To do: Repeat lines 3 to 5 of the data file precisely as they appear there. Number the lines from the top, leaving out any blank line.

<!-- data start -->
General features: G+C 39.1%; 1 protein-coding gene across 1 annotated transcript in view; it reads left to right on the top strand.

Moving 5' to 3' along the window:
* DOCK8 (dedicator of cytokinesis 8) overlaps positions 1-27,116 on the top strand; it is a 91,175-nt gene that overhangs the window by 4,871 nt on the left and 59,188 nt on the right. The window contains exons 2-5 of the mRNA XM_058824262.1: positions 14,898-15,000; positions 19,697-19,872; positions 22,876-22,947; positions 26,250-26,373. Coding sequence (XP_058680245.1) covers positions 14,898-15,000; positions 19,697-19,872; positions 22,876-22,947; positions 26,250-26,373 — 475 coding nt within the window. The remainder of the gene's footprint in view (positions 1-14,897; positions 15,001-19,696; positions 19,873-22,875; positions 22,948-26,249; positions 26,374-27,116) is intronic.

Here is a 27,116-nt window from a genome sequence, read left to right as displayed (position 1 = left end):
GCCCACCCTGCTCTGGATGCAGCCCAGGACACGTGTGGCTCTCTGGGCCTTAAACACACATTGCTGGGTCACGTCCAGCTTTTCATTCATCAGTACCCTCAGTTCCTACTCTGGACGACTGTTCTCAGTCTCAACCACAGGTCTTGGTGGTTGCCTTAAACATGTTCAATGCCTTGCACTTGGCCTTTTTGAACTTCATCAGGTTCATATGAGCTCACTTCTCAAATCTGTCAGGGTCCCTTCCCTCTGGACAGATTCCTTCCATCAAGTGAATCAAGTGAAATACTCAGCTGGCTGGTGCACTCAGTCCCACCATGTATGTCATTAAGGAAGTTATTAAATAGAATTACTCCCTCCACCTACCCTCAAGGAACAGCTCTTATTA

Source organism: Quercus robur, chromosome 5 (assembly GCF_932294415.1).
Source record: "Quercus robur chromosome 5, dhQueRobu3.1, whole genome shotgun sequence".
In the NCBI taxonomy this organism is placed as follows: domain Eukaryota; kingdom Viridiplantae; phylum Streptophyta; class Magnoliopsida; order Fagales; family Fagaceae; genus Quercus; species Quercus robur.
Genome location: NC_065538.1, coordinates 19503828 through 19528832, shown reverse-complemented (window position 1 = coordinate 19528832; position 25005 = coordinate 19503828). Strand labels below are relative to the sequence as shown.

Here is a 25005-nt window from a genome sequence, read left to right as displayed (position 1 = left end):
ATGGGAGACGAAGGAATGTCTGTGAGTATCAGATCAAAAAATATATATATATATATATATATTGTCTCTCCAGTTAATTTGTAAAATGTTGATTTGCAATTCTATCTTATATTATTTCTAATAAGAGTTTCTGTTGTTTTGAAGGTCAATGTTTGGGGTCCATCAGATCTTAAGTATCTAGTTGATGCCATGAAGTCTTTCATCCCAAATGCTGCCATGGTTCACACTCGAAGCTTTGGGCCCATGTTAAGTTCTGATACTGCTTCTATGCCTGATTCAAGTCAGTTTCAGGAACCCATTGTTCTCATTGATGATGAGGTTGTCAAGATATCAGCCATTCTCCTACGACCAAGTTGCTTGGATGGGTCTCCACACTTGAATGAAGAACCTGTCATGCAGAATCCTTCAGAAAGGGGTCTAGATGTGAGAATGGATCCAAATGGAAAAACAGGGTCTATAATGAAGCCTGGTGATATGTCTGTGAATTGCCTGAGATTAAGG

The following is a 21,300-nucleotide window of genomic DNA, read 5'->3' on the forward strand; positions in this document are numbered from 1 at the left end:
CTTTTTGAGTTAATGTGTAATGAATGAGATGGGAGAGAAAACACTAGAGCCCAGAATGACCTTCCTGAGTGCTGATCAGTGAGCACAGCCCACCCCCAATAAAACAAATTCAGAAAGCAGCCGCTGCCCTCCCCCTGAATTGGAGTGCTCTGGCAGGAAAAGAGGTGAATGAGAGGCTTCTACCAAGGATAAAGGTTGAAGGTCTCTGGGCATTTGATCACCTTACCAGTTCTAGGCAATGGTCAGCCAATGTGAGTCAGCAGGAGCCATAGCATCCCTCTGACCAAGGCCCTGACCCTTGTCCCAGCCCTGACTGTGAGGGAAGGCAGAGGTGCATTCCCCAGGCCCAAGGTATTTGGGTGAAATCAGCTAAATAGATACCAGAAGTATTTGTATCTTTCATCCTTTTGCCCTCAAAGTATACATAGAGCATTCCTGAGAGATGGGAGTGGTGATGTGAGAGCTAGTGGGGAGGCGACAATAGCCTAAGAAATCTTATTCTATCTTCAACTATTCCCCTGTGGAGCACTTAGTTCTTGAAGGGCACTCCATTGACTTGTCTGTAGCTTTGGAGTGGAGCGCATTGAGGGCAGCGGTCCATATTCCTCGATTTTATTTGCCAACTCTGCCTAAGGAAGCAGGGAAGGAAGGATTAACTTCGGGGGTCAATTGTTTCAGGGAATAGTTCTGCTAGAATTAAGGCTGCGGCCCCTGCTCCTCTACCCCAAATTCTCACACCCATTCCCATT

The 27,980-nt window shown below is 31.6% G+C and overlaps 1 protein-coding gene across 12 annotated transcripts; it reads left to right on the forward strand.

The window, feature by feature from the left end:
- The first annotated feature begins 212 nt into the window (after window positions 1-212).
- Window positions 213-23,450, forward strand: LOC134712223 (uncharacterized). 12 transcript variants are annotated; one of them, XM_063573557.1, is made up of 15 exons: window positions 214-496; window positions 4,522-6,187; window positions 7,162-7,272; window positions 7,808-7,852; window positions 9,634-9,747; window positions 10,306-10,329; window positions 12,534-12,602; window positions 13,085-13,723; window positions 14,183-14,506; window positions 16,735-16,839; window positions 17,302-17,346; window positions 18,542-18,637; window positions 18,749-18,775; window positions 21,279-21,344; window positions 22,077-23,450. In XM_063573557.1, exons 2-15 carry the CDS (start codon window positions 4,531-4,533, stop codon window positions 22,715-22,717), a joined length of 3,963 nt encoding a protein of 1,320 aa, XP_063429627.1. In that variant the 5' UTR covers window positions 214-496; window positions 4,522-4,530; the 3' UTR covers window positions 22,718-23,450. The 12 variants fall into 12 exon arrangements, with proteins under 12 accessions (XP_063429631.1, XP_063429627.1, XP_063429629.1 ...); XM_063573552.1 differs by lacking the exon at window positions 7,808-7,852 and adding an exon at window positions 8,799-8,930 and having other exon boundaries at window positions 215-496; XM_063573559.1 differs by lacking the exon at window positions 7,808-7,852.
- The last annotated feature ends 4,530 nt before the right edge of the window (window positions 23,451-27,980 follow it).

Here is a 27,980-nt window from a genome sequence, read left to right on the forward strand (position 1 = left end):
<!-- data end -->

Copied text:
* DOCK8 (dedicator of cytokinesis 8) overlaps positions 1-27,116 on the top strand; it is a 91,175-nt gene that overhangs the window by 4,871 nt on the left and 59,188 nt on the right. The window contains exons 2-5 of the mRNA XM_058824262.1: positions 14,898-15,000; positions 19,697-19,872; positions 22,876-22,947; positions 26,250-26,373. Coding sequence (XP_058680245.1) covers positions 14,898-15,000; positions 19,697-19,872; positions 22,876-22,947; positions 26,250-26,373 — 475 coding nt within the window. The remainder of the gene's footprint in view (positions 1-14,897; positions 15,001-19,696; positions 19,873-22,875; positions 22,948-26,249; positions 26,374-27,116) is intronic.

Here is a 27,116-nt window from a genome sequence, read left to right as displayed (position 1 = left end):
GCCCACCCTGCTCTGGATGCAGCCCAGGACACGTGTGGCTCTCTGGGCCTTAAACACACATTGCTGGGTCACGTCCAGCTTTTCATTCATCAGTACCCTCAGTTCCTACTCTGGACGACTGTTCTCAGTCTCAACCACAGGTCTTGGTGGTTGCCTTAAACATGTTCAATGCCTTGCACTTGGCCTTTTTGAACTTCATCAGGTTCATATGAGCTCACTTCTCAAATCTGTCAGGGTCCCTTCCCTCTGGACAGATTCCTTCCATCAAGTGAATCAAGTGAAATACTCAGCTGGCTGGTGCACTCAGTCCCACCATGTATGTCATTAAGGAAGTTATTAAATAGAATTACTCCCTCCACCTACCCTCAAGGAACAGCTCTTATTA